OU Torah Insights ProjectParshat Vayetze
The Torah is described as having seventy faces, as Hashem designed the Torah to be understood on many different levels. In fact, we are told that the Torah is a pardeis, an orchard, a Hebrew acronym standing for pshat (the plain meaning), remez(the implied meaning), drush (the scholarly meaning) and sod (the hidden meaning).
In our quest to understand the vast depths of Torah, we most often delve into the implied, scholarly, and hidden meanings. But in doing so we sometimes overlook the simple explanations.
In Parshas Veyeitzei, we are told, "And Yaakov departed Beer Sheva and traveled toward Charan. Rashi elaborates: "When a tzaddik lives in a city, he is its glory, splendor and beauty. When he departs, its glory, splendor, and beauty depart with him."
Rashis simple explanation teaches a deep and essential lesson in the foundations of human relationships.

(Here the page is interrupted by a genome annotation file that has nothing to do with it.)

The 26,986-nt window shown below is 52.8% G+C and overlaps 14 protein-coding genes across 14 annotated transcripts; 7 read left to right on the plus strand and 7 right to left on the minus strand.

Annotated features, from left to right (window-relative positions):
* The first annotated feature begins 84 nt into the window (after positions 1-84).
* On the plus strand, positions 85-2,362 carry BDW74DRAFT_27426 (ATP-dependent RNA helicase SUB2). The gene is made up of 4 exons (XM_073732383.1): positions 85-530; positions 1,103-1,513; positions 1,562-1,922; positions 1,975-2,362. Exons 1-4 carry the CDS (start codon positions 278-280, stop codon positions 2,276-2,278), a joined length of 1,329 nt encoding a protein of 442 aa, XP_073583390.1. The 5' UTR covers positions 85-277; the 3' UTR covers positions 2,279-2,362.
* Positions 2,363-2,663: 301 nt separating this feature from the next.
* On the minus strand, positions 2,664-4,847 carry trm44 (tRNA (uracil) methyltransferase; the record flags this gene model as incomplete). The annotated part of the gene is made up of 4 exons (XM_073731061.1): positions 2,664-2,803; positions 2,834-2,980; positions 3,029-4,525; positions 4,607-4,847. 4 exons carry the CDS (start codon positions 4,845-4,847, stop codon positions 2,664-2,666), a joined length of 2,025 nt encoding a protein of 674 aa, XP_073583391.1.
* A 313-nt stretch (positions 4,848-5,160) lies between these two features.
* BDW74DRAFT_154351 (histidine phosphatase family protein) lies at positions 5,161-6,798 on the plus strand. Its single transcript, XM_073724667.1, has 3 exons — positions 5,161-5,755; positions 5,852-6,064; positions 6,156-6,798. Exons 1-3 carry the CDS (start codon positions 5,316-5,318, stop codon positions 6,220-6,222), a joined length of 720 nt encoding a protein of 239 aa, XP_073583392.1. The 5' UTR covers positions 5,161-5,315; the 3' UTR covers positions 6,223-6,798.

When we have someone great in our midst we sometimes fail to appreciate his or her full value. Only when that person is no longer with us do we pine over the loss. Whether that person is a parent , a spouse, a child or a friend, we often forget to disclose our feelings until it is too late.
One of the most heart- rending moments in a rabbis professional life comes when a family that has experienced a loss sits with the rabbi to prepare the funeral. Family members will use very affectionate terms in describing their beloved.
I often wonder if these same glowing words were ever communicated to the deceased during his lifetime.
What can be said or done on a regular basis so as not to forget what we have in our midst? For the answer, some drush is in order.
In the Shema, we are commanded to serve Hashem "with all you heart, with all your soul, and with all your means." "With all your heart", says the Sefas Emes, is reminiscent of Rosh Hashanah, a time when we open our hearts and approach Hashem with humility; "with all your soul" is a reminder of Yom Kippur, when the Torah commands each of us to "afflict our soul" through fasting; and "with all your means" is representative of Succos, when we buy material possessions such as the lulav and esrog to fulfill Hashems commandments.
So why wait for Yizkor to remember and appreciate our loved ones. Why wait for the High Holy Days to develop a relationship with Hashem. By reciting the Shema on a daily basis and digging a bit deeper into its words, we can enhance our perspective on the things that matter most.
Rabbi Meir Rosenberg
Rabbi Rosenberg is rabbi of Congregation Ohev Tzedek in Wilkes Barre, Pennsylvania.